Any team with Tom Brady as the quarterback for two decades and a dynasty that resulted in six Super Bowl Championships is going to be able to put fans in the seats. But the New England Patriots didn’t get where they are on the field without an owner who tended to all the important details, and that included the launching of an analytics group that brought baseball’s “Moneyball” philosophy to the gridiron.
Jessica Gelman is CEO of Kraft Analytics Group, which was founded by Patriots owner Robert Kraft at the beginning of the team’s long run of domination on the field — and which contributed mightily to the club’s success in optimizing financially what was occurring in the stadium.
“When things are going great, [a team] can be just a ticket taker, but you need continuous investment in the organization to be able to weather downturns,” Gelman told the CFOs and other finance executives gathered in her hometown of Boston for the 12th Annual CFO Leadership Conference, hosted by Chief Executive Group’s CFO Leadership Council.
A basketball player at Harvard University and a professional hoops player in Israel, Gelman joined the incipient Kraft Analytics Group (KAG) when it was just getting off the ground, in an era when even Amazon wasn’t doing much with all of its customer data but selling books. Since that time, Gelman has led transformative efforts by KAG not only for the Patriots but for many other professional sports teams in using data to build relationships with their fans that keep more of them in the stadium and make them happier when they’re there.
Sports organizations are at a major inflection point now because the U.S. economy is dicier than it has been in many years, inflation is raising many ticket prices, and the pandemic greatly affected how contests are attended. Those developments have created huge questions for what fans will do this year.
“Many organizations are selling season tickets now, for five months from now,” Gelman noted. “And for [professional] basketball, tickets have started to go on sale for next season. That’s why the secondary market for ticket sales has become so important: Because people are buying for the whole season so much in advance now. [Teams] must use data to create more personalized experiences.”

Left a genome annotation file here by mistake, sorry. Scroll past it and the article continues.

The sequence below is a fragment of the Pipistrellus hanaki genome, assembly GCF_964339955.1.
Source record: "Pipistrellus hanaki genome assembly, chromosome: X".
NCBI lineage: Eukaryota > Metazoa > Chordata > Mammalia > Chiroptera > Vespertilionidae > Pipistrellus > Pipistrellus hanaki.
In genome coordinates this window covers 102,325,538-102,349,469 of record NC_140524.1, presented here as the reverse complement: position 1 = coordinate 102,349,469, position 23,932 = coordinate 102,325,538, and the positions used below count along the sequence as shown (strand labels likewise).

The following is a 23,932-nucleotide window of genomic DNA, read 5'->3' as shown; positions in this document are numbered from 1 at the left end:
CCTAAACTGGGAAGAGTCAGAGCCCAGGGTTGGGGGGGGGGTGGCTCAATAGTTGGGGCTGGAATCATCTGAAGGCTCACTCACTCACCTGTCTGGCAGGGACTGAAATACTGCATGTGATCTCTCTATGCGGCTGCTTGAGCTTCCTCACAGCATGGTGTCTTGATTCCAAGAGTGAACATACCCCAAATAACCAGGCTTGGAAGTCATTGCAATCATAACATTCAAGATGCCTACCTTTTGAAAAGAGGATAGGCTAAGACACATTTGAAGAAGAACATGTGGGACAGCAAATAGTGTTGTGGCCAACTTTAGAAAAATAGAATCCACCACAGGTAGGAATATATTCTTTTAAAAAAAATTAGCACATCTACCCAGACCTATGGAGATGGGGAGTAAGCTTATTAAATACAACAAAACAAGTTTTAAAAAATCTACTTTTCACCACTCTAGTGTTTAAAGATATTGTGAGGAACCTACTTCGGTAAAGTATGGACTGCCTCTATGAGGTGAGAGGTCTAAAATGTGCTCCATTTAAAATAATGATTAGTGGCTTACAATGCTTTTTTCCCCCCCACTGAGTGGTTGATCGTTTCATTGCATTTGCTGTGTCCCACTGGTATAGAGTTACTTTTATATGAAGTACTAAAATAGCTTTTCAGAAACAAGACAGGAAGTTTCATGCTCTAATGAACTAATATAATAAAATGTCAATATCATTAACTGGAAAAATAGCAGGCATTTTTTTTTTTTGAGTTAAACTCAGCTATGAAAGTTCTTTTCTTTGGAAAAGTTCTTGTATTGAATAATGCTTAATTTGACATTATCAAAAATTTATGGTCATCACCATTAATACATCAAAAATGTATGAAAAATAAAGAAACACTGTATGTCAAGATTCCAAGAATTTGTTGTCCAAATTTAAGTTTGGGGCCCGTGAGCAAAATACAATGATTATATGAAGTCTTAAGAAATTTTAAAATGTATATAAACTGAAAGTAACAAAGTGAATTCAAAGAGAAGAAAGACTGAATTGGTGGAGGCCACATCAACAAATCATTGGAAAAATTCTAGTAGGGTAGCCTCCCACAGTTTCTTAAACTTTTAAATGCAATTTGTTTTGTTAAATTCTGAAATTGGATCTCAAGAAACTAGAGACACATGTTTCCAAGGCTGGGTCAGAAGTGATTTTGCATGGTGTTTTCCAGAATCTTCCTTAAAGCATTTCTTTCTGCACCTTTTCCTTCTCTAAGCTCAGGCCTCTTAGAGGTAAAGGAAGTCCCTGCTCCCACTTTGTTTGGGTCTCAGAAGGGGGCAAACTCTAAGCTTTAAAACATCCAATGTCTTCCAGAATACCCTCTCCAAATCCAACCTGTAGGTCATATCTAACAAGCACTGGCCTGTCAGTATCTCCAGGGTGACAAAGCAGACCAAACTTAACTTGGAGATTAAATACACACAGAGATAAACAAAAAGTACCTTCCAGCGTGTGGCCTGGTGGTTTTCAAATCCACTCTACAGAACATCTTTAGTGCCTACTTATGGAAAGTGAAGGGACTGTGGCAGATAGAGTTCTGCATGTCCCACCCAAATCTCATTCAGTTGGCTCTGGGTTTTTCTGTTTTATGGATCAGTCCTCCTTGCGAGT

Here are some lessons for CFOs distilled from Gelman’s presentation:
A single view of data is crucial. One of KAG’s most important tasks was to “understand our fans, and there was data at the beginning, but it wasn’t very good,” Gelman said. “Certainly we did not have a single view of the customer, and the Patriots had fans all over the country. But the data wasn’t collected in one location.
“We had the opportunity to create the first data warehouse, and we created a series of data experiments to try to understand customer and move their behaviors based on communications, and improve experiences they were having at games and with their affiliation with the Patriots.”
Drive behavioral change. One major undertaking for KAG was to create a “retention model” for season-ticket holders and use data to make it work. “In this case, there was a series of communications to customers as they started missing games,” Gelman said. “If they missed a second game, there was a survey to see if they had a customer-service issue. The third missed game [prompted] a phone call and intervention. People who [were targeted by] these automatic triggers and received communications renewed [season tickets] at a 10% higher rate than people who didn’t. It was data application to drive behavioral change.”
Mobile is king. Before the pandemic, she said, from 30% to 50% of NFL fans were using their mobile devices to purchase tickets; afterward, it has leapt to 85%. In turn, that transition helped the league gather more data about individual ticket holders and created a “golden record” of every customer, helping teams understand how their attendance was stacking up not only with previous years but with other teams.
“That’s information they need to identify games that aren’t selling very well,” Gelman said. “It was a very significant investment for the NFL. And it was one of the only leagues coming out of the pandemic that didn’t’ have a decline in attendance. The NFL identified nine million new customer records with that platform, and applied it to engaging those fans.”
Account for the times. Most pro sports leagues have enjoyed fantastic runs since the Great Recession, and even through the pandemic, but today’s economics are threatening that success.
“Very severe inflation is concerning, and our clients need to focus on making the best experiences, because fans will have decisions to make,” Gelman said. “Am I [still] going to prioritize this experience with friends and family? It can be quite expensive. How are sports organizations going to change?”